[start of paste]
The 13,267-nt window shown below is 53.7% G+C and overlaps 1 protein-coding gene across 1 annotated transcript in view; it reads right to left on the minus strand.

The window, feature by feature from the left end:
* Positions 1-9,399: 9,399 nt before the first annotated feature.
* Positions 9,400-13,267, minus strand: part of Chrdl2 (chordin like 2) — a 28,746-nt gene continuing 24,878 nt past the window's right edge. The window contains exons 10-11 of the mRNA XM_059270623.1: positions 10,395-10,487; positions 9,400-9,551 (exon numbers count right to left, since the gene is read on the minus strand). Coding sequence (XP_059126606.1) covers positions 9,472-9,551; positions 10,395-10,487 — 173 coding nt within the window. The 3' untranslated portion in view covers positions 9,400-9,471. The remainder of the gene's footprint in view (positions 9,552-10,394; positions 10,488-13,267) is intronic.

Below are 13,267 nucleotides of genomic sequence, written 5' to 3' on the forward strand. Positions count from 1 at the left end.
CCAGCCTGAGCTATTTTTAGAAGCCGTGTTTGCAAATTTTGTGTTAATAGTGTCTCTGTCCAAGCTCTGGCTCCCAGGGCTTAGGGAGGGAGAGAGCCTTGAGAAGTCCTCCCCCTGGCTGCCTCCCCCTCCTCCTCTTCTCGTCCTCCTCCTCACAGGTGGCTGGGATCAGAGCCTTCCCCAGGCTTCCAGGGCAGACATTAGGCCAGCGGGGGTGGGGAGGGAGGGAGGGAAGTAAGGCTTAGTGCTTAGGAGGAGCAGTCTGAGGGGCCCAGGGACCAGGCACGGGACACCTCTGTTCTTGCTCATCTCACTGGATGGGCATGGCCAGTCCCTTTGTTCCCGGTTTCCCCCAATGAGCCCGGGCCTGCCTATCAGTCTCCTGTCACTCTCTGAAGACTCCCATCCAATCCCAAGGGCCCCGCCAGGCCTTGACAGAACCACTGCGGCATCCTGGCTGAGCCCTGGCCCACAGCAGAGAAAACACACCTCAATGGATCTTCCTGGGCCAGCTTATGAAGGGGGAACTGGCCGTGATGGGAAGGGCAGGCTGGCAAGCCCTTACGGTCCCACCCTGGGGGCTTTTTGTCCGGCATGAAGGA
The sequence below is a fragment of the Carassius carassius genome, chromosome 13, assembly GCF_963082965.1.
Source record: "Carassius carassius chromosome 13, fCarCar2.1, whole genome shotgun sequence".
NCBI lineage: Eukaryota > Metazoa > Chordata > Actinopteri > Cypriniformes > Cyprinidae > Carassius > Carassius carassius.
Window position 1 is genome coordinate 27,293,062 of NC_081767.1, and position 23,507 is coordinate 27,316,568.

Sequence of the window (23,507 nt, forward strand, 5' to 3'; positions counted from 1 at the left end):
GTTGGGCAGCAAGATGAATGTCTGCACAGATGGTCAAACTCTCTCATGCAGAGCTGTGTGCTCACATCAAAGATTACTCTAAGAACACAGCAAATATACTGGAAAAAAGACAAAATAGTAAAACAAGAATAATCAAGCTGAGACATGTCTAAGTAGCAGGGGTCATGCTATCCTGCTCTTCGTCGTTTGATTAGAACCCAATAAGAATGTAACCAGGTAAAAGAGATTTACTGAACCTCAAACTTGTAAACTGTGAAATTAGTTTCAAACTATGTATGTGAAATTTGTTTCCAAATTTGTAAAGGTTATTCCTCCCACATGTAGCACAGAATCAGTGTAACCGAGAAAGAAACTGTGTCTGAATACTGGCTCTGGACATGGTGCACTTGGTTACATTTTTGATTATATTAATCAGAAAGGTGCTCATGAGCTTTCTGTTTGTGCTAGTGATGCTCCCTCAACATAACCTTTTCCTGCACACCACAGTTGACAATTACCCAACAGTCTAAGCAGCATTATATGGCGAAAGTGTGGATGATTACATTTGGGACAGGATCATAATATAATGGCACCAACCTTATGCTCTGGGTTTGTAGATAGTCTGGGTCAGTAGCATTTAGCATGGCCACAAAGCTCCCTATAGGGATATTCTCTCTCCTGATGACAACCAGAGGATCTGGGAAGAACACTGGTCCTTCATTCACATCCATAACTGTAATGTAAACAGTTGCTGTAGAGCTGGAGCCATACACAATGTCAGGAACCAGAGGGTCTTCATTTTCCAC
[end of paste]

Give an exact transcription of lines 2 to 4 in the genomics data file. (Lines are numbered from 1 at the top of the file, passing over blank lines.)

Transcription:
The window, feature by feature from the left end:
* Positions 1-9,399: 9,399 nt before the first annotated feature.
* Positions 9,400-13,267, minus strand: part of Chrdl2 (chordin like 2) — a 28,746-nt gene continuing 24,878 nt past the window's right edge. The window contains exons 10-11 of the mRNA XM_059270623.1: positions 10,395-10,487; positions 9,400-9,551 (exon numbers count right to left, since the gene is read on the minus strand). Coding sequence (XP_059126606.1) covers positions 9,472-9,551; positions 10,395-10,487 — 173 coding nt within the window. The 3' untranslated portion in view covers positions 9,400-9,471. The remainder of the gene's footprint in view (positions 9,552-10,394; positions 10,488-13,267) is intronic.